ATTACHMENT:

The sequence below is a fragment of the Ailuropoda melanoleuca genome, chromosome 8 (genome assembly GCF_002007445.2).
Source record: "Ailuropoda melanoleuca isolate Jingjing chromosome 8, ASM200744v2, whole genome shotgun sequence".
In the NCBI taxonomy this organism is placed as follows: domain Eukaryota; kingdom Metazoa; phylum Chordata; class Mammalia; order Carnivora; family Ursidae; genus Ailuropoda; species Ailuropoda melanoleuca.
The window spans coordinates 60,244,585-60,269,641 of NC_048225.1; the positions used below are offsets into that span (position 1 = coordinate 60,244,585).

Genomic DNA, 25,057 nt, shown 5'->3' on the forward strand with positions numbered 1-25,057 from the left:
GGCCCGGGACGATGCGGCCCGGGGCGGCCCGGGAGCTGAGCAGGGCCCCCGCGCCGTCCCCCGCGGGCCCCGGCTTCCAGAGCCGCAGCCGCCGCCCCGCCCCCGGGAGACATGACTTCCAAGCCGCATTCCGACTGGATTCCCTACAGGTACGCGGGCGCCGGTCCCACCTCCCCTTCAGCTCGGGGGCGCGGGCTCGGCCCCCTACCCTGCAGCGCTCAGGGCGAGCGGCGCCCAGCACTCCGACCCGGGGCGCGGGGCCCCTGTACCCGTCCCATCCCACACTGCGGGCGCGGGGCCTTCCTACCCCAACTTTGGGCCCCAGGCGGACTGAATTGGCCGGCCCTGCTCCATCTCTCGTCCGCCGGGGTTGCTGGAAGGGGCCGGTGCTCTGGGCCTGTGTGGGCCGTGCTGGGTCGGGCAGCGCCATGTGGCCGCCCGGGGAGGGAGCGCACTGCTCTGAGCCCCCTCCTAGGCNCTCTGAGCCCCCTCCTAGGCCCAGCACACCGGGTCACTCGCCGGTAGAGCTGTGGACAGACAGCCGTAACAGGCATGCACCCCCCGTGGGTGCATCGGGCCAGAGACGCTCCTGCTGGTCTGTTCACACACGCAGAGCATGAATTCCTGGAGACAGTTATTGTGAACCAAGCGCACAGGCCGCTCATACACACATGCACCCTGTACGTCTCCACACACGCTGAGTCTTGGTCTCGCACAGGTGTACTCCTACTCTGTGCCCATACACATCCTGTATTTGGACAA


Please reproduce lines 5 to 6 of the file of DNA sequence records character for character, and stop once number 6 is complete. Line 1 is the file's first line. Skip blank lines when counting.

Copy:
Genomic DNA, 25,057 nt, shown 5'->3' on the forward strand with positions numbered 1-25,057 from the left:
GGCCCGGGACGATGCGGCCCGGGGCGGCCCGGGAGCTGAGCAGGGCCCCCGCGCCGTCCCCCGCGGGCCCCGGCTTCCAGAGCCGCAGCCGCCGCCCCGCCCCCGGGAGACATGACTTCCAAGCCGCATTCCGACTGGATTCCCTACAGGTACGCGGGCGCCGGTCCCACCTCCCCTTCAGCTCGGGGGCGCGGGCTCGGCCCCCTACCCTGCAGCGCTCAGGGCGAGCGGCGCCCAGCACTCCGACCCGGGGCGCGGGGCCCCTGTACCCGTCCCATCCCACACTGCGGGCGCGGGGCCTTCCTACCCCAACTTTGGGCCCCAGGCGGACTGAATTGGCCGGCCCTGCTCCATCTCTCGTCCGCCGGGGTTGCTGGAAGGGGCCGGTGCTCTGGGCCTGTGTGGGCCGTGCTGGGTCGGGCAGCGCCATGTGGCCGCCCGGGGAGGGAGCGCACTGCTCTGAGCCCCCTCCTAGGCNCTCTGAGCCCCCTCCTAGGCCCAGCACACCGGGTCACTCGCCGGTAGAGCTGTGGACAGACAGCCGTAACAGGCATGCACCCCCCGTGGGTGCATCGGGCCAGAGACGCTCCTGCTGGTCTGTTCACACACGCAGAGCATGAATTCCTGGAGACAGTTATTGTGAACCAAGCGCACAGGCCGCTCATACACACATGCACCCTGTACGTCTCCACACACGCTGAGTCTTGGTCTCGCACAGGTGTACTCCTACTCTGTGCCCATACACATCCTGTATTTGGACAA